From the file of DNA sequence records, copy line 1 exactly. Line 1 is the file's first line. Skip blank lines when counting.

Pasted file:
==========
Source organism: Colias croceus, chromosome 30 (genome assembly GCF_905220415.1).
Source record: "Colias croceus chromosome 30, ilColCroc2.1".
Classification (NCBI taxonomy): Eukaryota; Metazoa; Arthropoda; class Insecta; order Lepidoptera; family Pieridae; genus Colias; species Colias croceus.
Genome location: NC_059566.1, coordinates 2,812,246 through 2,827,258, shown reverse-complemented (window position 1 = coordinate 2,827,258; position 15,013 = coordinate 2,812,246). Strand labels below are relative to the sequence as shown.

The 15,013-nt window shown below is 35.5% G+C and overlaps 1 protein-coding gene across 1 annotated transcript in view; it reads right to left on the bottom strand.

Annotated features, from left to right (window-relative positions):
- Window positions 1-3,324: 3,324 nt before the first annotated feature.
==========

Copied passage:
Source organism: Colias croceus, chromosome 30 (genome assembly GCF_905220415.1).